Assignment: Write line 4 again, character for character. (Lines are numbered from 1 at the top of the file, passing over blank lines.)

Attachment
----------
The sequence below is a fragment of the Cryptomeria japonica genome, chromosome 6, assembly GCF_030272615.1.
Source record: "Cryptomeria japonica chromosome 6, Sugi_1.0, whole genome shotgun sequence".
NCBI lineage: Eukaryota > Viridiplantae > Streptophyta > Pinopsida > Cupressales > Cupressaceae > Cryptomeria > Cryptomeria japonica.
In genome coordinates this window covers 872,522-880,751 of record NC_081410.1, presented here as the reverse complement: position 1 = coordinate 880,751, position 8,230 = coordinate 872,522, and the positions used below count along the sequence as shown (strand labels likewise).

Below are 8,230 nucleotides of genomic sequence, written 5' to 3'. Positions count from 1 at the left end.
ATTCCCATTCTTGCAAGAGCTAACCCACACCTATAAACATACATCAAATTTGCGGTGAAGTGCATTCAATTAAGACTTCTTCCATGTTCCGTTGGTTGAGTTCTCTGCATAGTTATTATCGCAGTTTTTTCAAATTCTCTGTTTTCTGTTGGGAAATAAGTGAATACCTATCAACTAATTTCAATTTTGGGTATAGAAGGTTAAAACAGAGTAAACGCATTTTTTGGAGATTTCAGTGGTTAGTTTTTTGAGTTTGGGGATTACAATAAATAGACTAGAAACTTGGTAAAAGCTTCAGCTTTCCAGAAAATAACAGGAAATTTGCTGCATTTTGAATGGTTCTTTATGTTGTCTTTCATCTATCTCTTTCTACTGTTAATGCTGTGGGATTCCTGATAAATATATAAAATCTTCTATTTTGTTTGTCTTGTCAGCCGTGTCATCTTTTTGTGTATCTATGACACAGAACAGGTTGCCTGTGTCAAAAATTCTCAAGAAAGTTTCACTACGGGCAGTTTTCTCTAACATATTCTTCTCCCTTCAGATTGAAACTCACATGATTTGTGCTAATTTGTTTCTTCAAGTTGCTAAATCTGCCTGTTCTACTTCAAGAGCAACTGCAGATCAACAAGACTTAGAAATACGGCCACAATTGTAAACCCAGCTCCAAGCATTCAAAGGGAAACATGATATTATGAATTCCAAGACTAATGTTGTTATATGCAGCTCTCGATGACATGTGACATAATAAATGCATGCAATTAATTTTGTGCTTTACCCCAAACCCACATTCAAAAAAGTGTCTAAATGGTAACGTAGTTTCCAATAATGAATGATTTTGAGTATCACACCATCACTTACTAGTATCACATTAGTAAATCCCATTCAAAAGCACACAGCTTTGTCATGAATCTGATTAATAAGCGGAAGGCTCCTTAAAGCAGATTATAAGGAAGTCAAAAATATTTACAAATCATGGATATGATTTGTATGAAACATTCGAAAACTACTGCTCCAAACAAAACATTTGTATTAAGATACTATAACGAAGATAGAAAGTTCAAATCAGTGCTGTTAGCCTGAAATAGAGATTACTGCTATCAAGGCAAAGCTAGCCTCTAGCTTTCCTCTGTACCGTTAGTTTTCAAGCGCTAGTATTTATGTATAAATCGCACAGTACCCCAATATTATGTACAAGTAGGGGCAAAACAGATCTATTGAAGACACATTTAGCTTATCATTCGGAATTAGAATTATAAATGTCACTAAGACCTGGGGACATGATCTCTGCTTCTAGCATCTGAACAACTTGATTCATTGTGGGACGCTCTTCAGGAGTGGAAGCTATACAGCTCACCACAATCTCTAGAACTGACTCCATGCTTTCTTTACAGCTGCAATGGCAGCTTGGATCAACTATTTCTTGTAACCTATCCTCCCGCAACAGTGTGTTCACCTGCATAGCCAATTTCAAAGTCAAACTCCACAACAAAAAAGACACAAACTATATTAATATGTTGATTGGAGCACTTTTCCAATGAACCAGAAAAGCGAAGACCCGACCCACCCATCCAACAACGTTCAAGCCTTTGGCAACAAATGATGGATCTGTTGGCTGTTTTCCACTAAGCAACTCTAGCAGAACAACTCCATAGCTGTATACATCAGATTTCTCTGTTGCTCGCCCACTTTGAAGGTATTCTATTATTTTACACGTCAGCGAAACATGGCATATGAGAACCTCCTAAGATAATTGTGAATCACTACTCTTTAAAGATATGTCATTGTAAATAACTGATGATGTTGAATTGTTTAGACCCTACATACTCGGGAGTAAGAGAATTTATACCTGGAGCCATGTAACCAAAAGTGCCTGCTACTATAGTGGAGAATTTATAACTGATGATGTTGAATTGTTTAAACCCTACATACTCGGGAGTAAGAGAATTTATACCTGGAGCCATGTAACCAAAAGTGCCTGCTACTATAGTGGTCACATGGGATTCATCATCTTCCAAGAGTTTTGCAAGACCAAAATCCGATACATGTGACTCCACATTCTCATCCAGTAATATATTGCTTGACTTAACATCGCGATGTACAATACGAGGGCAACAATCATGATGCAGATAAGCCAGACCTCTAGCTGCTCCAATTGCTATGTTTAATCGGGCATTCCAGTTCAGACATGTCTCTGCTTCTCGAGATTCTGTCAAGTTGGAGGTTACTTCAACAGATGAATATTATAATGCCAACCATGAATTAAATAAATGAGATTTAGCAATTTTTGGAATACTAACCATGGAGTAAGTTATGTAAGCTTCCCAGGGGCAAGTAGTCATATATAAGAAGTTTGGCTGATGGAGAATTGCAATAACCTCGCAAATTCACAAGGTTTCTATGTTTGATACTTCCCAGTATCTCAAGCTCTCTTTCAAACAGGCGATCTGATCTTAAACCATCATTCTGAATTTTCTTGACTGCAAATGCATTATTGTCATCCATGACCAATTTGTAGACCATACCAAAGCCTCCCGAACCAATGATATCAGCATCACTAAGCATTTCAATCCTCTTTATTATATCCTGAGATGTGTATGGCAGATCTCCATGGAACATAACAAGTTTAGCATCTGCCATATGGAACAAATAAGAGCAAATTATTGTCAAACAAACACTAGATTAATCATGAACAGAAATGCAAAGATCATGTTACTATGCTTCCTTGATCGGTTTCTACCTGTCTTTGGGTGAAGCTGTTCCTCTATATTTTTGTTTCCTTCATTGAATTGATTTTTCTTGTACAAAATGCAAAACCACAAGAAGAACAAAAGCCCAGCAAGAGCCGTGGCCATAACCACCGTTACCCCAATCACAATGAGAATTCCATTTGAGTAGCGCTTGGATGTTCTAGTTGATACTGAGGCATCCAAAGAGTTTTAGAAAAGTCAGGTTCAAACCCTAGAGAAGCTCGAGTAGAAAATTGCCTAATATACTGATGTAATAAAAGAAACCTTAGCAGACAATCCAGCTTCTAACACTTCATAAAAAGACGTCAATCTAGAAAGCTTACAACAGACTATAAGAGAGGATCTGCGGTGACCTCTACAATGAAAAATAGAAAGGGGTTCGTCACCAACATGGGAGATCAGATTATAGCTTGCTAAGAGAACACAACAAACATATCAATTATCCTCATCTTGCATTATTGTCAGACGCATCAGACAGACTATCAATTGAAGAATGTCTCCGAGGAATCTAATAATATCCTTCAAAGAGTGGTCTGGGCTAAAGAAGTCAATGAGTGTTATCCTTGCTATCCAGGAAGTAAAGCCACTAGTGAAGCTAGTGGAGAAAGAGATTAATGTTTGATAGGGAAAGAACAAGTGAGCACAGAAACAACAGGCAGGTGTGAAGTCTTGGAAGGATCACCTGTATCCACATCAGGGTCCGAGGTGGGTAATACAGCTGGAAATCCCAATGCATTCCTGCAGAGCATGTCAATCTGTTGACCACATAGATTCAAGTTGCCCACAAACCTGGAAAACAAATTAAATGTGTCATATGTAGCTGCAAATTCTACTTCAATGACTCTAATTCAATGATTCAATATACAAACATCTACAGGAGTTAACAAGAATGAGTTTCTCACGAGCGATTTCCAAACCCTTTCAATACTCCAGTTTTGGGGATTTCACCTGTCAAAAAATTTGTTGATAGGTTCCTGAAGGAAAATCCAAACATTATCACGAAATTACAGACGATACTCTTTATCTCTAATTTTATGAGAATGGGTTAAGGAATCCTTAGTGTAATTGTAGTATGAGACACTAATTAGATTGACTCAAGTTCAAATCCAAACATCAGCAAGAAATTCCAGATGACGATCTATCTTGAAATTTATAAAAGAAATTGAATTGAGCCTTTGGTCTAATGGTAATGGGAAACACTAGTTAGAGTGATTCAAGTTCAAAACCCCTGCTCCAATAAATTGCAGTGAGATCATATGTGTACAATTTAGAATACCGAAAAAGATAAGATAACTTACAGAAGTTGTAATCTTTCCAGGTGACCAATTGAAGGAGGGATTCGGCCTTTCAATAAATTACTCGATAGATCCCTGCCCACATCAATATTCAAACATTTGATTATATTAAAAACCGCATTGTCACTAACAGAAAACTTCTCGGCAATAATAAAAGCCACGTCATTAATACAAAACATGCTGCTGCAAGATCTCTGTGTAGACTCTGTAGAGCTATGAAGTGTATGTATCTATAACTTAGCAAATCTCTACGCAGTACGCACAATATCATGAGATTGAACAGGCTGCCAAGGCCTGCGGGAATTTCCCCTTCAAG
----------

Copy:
In genome coordinates this window covers 872,522-880,751 of record NC_081410.1, presented here as the reverse complement: position 1 = coordinate 880,751, position 8,230 = coordinate 872,522, and the positions used below count along the sequence as shown (strand labels likewise).